Why was it awful?
It was awful because of that decision at that moment, or I didn’t make a choice I should have. That’s something for filmmakers that’s quite tough because it’s become like you’re not given many chances. I was lucky with Ailsa in that it was well received, but also if I’d made it ten years later, it mightn’t have had a chance. I’m very conscious that I was lucky and that others didn’t get a chance to make a second film to show that they’ve learned from the first one.
What does your day to day entail?
It’s an interesting question because you have to learn to manage your day to day. If I’m directing, whether it’s a commercial, feature or documentary, the needs of the production dictate your day. You’re driving and responding to a machine that’s already moving. On a feature your day is very long, a ten or 11 hour day. You finish, you come back and watch rushes from the previous day. You could get up at 6 and get to bed at 12. That could be 6 days on the trot for 6 or 8 weeks. So it’s pretty intensive. And then post production ahs a different intensity. It’s got more freedom, but you have X-amount of time to make it work, and if it’s not working in that time, you won’t get more resources to make it work. You’re watching something take shape – like looking at a baking cake, if it’s not rising, that’s happening now!
When you’re not shooting it’s a very different situation. There isn’t the social framework of working for a company, so you have to make sure that the world that you’re in has enough social outlets and particularly for me: I like to interact and socialise and that’s often where ideas come from, so you have to engineer that. It could be that there’s reading involved with scripts and books, there’s writing in terms of proposals, and then if you write scripts as well, which I do, that has its own issues. Some writers are disciplined but I’m not in that regard. That’s a very particular thing – do you write for three hours and take a break? How do you manage your time?
Interview 3: The Documentary Filmmaker
Ross Whitaker is a documentarian who has covered everything from sport to current affairs to human interest to Jedward (who frankly are in a category of their own). His work has been shown on the big screen, RTE, Setanta and beyond and he’s probably best known for Saviours, Bye Bye Now and When Ali Came to Ireland. Ross also works as commissioning editor for Film Ireland.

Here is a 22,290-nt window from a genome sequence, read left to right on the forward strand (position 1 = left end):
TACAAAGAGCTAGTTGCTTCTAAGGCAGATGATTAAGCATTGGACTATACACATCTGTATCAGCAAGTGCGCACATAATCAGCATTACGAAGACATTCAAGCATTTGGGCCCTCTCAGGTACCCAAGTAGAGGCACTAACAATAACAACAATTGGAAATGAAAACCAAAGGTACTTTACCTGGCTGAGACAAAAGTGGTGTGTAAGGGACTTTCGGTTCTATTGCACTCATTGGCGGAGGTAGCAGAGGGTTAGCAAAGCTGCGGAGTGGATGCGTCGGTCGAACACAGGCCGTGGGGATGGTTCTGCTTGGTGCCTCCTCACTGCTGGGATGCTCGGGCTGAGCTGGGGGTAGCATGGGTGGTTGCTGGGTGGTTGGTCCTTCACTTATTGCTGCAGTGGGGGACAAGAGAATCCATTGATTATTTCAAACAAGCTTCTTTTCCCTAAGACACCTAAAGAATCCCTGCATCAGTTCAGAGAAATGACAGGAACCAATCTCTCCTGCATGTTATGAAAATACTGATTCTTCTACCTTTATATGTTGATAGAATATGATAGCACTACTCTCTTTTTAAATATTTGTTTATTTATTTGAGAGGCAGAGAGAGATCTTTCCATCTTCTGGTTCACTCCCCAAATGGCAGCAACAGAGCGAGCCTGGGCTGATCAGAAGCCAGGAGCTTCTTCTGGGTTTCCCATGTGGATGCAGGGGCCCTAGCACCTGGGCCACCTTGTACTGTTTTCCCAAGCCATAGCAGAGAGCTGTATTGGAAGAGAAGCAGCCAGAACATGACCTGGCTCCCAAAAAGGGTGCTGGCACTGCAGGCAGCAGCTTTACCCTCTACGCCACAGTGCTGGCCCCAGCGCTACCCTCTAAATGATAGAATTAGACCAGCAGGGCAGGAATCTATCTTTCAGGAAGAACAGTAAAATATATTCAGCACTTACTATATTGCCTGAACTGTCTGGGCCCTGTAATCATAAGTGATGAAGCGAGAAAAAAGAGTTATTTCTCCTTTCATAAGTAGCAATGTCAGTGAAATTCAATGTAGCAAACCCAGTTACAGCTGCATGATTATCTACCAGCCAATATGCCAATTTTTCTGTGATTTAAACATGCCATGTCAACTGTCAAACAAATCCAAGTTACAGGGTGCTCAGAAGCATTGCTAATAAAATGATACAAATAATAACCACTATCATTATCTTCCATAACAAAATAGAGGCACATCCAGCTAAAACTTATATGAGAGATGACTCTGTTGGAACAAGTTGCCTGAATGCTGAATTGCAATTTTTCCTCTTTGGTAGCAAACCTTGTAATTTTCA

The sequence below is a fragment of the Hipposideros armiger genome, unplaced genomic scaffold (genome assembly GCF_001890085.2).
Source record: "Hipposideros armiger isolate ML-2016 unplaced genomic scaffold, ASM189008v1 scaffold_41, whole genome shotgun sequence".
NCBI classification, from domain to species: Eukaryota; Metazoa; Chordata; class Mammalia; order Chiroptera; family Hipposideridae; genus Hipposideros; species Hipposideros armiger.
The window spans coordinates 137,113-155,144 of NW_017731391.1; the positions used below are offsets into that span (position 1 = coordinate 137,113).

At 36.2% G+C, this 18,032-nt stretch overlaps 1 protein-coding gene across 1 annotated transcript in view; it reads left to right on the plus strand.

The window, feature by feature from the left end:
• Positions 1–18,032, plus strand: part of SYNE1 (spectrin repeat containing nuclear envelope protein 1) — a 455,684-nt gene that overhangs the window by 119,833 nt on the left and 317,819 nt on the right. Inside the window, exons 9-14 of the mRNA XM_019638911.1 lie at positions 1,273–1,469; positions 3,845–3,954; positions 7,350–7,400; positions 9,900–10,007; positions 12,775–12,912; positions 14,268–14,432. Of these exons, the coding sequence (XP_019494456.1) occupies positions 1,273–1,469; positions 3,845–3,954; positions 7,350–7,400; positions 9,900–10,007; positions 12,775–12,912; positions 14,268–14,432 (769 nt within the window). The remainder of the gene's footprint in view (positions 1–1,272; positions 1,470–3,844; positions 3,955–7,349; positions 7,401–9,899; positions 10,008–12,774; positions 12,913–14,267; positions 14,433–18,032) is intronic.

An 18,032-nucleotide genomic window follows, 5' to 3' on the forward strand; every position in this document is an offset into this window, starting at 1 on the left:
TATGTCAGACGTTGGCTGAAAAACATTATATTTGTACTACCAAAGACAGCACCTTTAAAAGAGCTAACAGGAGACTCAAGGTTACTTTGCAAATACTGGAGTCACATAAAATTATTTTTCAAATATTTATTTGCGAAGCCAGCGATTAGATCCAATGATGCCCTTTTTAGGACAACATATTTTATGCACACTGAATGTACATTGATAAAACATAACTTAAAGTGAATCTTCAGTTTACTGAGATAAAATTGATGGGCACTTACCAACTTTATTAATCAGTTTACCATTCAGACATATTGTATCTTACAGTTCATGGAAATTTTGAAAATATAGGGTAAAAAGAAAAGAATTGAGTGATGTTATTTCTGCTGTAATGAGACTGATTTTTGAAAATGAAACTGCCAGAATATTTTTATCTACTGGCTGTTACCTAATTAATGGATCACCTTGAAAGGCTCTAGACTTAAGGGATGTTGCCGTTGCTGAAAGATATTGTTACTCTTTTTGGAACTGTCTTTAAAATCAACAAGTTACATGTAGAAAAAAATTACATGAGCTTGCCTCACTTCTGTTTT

Tell me a bit about your background and what you’re working on at the moment…
I’ve just finished three documentaries which I’ve been working for about six months; One for RTE1, one for RTE2 one for Setanta. One was about Ali, two were about gambling – one in which I followed a poker player for six months, and another looking at Irish people’s affinity with risks and gambling. Another I’m working on is about a disabled athlete taking on adventure challenges; Mark Pollack who lives in Dublin. We’re going to Norway to film training in the snow!
What was your favourite subject in school?
Back in school my favourites were geography and English. I always liked writing essays which feeds into storytelling. Geography… maybe because of the travel I do.
What did you study in third level?
Originally I didn’t know what I wanted to do. I was warned off doing certain things, I did BESS in Trinity. I thought at least it was varied. The bits that I liked the most were in political science. Later I did film in UCD. That was a way of opening my mind to the history of film and what can be done and cementing my love for it and what I wanted to.
There was a film production component, which has expanded since then. You find yourself watching a lot of films and reading lots of books. If after that you still want to work in it, it’s time well spent. Learning about narrative and filmmakers embeds itself in your subconscious. You do think back about things you’ve watched or been told along the way.
What courses would you recommend?
The IFTAs came out recently and it’s pretty clear that Dun Laoghaire national film school has a very strong course because they had an amazing percentage of nominees. Something like 25 nominees had studied there. Ballyfermot grads know what they’re doing. DIT Aungier St stands out. Do courses where you get practical work. Nothing compares with doing things. You’re better off doing 10 things that aren’t good and an 11th good thing than nothing at all. In Ireland we feel scrutiny because we have such a small community who’ll see what you’ve done. Courses give you a chance to make mistakes in a safe environment. When you leave, you’ll have a better idea of your voice and what works for you.